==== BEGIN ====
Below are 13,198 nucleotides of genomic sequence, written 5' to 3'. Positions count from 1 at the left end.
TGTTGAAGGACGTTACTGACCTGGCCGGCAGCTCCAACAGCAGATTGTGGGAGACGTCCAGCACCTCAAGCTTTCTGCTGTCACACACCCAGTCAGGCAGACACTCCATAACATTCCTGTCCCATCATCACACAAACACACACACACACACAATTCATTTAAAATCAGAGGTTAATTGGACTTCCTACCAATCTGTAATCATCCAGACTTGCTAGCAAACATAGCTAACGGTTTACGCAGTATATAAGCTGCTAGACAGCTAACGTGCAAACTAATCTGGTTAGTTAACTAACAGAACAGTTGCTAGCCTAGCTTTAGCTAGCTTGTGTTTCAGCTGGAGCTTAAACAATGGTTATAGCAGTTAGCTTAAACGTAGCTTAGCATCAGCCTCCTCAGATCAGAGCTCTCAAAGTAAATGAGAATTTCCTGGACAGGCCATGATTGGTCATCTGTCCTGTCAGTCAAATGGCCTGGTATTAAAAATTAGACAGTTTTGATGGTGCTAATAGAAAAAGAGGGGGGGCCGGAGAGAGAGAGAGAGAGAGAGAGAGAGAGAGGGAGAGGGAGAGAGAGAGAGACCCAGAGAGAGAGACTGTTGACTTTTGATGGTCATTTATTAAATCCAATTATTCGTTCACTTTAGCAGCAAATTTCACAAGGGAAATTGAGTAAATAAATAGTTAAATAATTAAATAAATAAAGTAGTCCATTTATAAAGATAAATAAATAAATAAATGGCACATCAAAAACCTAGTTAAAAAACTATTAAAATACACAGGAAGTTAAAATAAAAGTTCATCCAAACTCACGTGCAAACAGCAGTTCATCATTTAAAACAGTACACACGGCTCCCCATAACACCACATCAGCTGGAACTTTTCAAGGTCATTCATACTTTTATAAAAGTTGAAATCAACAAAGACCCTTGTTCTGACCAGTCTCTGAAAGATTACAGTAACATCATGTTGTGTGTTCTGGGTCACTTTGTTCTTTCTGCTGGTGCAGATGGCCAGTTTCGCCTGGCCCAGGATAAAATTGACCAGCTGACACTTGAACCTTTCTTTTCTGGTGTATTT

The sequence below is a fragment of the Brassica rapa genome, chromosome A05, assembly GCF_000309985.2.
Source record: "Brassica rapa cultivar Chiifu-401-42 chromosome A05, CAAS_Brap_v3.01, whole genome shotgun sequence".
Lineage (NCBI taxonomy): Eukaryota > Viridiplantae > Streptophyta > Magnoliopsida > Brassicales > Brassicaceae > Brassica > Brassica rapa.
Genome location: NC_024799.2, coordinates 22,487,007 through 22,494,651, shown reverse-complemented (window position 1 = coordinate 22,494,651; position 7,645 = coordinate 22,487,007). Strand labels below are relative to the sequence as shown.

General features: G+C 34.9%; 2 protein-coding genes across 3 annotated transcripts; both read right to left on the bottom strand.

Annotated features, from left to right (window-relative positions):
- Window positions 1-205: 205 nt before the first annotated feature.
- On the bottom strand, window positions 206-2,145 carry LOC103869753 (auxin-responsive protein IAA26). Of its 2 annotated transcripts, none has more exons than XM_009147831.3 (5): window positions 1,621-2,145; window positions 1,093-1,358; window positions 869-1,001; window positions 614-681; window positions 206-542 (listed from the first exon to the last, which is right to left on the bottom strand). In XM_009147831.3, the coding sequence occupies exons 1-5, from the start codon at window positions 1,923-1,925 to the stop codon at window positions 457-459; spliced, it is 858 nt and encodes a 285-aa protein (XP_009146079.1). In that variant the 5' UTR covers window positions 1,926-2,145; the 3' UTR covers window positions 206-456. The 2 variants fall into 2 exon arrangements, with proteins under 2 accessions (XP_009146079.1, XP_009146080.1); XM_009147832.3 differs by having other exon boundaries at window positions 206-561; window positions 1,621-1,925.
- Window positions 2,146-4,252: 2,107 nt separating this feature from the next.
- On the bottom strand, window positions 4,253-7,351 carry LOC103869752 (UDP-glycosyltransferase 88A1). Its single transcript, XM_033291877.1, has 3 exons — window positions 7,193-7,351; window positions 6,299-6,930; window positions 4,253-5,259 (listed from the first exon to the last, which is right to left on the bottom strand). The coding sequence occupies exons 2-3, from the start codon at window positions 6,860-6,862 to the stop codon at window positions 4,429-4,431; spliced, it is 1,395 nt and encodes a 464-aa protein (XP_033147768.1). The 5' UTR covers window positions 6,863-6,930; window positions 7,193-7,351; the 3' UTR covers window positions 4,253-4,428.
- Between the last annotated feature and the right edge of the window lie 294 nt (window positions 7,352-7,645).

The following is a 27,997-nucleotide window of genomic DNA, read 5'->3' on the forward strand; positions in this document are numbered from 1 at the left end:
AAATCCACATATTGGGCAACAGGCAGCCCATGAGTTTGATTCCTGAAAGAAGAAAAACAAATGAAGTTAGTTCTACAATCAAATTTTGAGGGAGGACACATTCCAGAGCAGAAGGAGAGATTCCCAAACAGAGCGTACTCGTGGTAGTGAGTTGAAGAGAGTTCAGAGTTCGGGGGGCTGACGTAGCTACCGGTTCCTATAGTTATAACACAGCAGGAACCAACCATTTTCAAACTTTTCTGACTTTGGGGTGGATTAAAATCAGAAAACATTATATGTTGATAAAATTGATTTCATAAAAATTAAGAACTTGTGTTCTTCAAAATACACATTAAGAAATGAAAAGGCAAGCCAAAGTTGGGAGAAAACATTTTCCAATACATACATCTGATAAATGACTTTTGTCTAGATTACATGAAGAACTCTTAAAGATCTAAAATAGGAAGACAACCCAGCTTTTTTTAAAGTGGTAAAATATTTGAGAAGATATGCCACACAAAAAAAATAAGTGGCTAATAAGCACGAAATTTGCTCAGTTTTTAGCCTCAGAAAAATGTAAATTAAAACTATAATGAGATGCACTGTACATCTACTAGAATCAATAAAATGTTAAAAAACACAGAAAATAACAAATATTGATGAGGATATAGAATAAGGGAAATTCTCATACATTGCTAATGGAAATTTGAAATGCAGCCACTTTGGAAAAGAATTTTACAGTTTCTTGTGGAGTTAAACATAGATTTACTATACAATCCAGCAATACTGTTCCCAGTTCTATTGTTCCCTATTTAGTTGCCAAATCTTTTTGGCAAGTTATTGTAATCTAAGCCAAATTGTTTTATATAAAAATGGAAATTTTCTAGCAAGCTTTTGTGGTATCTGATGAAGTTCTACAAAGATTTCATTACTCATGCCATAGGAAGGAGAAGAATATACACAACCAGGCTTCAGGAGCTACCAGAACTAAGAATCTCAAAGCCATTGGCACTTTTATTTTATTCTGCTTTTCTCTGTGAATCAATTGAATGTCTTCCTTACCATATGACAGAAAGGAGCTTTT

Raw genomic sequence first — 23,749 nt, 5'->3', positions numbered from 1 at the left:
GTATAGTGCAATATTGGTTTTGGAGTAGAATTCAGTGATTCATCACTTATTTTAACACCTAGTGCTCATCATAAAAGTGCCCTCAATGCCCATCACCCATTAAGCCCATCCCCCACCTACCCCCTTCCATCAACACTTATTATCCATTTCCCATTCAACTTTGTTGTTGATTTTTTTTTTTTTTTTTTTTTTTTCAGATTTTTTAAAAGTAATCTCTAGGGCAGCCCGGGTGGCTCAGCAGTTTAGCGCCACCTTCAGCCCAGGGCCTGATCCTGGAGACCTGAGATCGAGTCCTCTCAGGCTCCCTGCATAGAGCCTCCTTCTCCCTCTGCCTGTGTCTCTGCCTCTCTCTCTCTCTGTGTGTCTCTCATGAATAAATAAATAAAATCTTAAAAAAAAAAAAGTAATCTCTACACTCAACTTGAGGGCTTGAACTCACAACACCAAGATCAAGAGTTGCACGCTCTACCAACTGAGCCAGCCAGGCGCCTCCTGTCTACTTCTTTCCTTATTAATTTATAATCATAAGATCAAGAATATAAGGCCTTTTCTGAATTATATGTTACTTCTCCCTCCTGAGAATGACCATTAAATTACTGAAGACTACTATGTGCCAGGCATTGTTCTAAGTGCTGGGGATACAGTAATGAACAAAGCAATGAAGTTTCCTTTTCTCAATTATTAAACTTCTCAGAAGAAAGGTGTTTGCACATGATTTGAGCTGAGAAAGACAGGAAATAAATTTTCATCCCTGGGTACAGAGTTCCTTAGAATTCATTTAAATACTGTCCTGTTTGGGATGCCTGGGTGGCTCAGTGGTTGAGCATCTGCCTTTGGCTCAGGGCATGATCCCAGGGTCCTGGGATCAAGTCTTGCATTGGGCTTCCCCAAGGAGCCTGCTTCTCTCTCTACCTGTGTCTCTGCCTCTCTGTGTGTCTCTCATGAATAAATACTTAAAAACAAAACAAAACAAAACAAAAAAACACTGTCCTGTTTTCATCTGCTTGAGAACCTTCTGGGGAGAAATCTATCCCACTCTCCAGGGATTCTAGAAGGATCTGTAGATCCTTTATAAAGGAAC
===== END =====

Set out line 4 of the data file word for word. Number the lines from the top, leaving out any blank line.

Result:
Source record: "Brassica rapa cultivar Chiifu-401-42 chromosome A05, CAAS_Brap_v3.01, whole genome shotgun sequence".